Drivesmart column: Time to check your vehicle lights

Not to be forgotten are the reflectors.

By Tim Schewe

The next time you get into your vehicle, start it up, set the parking brake, turn on all of the lights and the hazard flashers. Walk around your vehicle and check all the lights. Are they all lit as they should be, and are the lenses clean, intact and still the right colour? If so, you are good to go from the standpoint of lights at least.

For most vehicles today you should find high and low beam headlights, signal lights, park lights and side marker lights at the front. At the rear it will be brake lights, tail lights, signal lights, licence plate light, back up lights, and side marker lights. Some larger commercial vehicles will also have clearance and identification lights.

If you choose to install other approved auxiliary lights such as fog or driving lights, these must be in proper working order as well.

Not to be forgotten are the reflectors. These must be yellow on both sides at the front and red at both sides at the rear. If you break down and can’t turn the lights on, reflectors are your only protection during darkness. Incidentally, this is another good reason not to park facing the wrong way on the street. You don’t have protective reflectors on the front of your vehicle.

Are your headlights aimed properly? If they all function but point in the wrong direction they don’t help you see and they hurt the other drivers’ ability to see. If misalignment is visible to you, it is well past time to have the aim corrected.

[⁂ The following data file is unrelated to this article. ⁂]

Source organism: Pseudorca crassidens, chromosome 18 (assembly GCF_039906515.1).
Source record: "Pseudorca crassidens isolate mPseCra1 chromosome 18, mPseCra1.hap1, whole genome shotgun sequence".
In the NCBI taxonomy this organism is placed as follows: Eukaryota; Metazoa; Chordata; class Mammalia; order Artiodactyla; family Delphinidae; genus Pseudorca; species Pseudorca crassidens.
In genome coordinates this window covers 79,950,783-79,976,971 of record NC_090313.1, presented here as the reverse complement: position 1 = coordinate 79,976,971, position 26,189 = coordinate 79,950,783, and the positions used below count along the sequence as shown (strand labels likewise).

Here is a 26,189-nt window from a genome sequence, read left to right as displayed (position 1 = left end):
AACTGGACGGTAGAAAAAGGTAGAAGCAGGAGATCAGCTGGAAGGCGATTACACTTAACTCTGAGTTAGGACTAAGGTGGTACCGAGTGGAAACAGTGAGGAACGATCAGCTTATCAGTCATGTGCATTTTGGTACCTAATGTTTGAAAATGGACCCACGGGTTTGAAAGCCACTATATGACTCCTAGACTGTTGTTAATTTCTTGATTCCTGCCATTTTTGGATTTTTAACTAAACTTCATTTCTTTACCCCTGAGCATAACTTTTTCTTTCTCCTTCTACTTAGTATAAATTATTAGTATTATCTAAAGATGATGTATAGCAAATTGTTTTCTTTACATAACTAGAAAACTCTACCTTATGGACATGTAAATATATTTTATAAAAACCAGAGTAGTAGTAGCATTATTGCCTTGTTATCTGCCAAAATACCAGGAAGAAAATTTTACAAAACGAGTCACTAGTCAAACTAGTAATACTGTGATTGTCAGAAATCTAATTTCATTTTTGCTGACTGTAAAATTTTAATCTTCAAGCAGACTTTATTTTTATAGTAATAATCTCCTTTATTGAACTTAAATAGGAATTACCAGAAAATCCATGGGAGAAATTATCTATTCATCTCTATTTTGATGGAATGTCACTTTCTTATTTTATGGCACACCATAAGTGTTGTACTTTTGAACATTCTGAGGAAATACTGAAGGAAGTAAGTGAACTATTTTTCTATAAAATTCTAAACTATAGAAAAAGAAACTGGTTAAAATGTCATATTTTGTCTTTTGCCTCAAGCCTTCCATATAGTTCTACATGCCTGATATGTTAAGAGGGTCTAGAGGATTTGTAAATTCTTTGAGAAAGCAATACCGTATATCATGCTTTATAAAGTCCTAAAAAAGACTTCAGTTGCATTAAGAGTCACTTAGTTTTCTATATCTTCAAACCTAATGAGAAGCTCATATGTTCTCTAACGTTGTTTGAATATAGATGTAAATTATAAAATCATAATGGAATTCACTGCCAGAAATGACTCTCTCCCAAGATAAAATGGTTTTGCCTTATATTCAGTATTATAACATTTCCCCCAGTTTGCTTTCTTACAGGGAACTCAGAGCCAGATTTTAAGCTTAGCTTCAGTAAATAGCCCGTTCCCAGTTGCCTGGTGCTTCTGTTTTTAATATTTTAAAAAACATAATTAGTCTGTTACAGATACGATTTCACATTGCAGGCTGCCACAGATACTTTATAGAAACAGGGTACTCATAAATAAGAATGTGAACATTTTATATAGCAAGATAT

Now that this critical equipment is there and functional, we have to remember to use it. Transport Canada took a significant step when it mandated daytime running lights (DRLs) 30 years ago, but it took until this year to remember the rear lights. Effective in 2021 vehicle manufacturers will have to use one of three solutions:

• Have daytime running lights and tail lights come on when the vehicle instrument panel is illuminated and the vehicle is in operation

• Automatically turn on the headlights, tail lights, and side marker lights in low-light conditions

• Keep the driver’s instrument panel dark so the driver knows to turn on all the lights.

We will have to remember to turn on all the lights at night for some time to come. One good suggestion is to remember K.B.L. (Keys in Ignition, SeatBelt, Lights) when you sit in the driver’s seat to start any trip. Perhaps we should move to the other extreme and remove the driver’s ability to turn off the lights.

Having one headlight, tail light or brake light out is but one step away from having no head, tail or brake lights. If you don’t have functioning low beam headlights, tail lights or brake lights your vehicle is in an out of service condition. Should you be stopped, the officer may choose to send you away by tow truck in addition to any other enforcement action such as a traffic ticket or a vehicle inspection order.

Tim Schewe is a retired constable with many years of traffic law enforcement. To comment or learn more, please visit DriveSmartBC.ca

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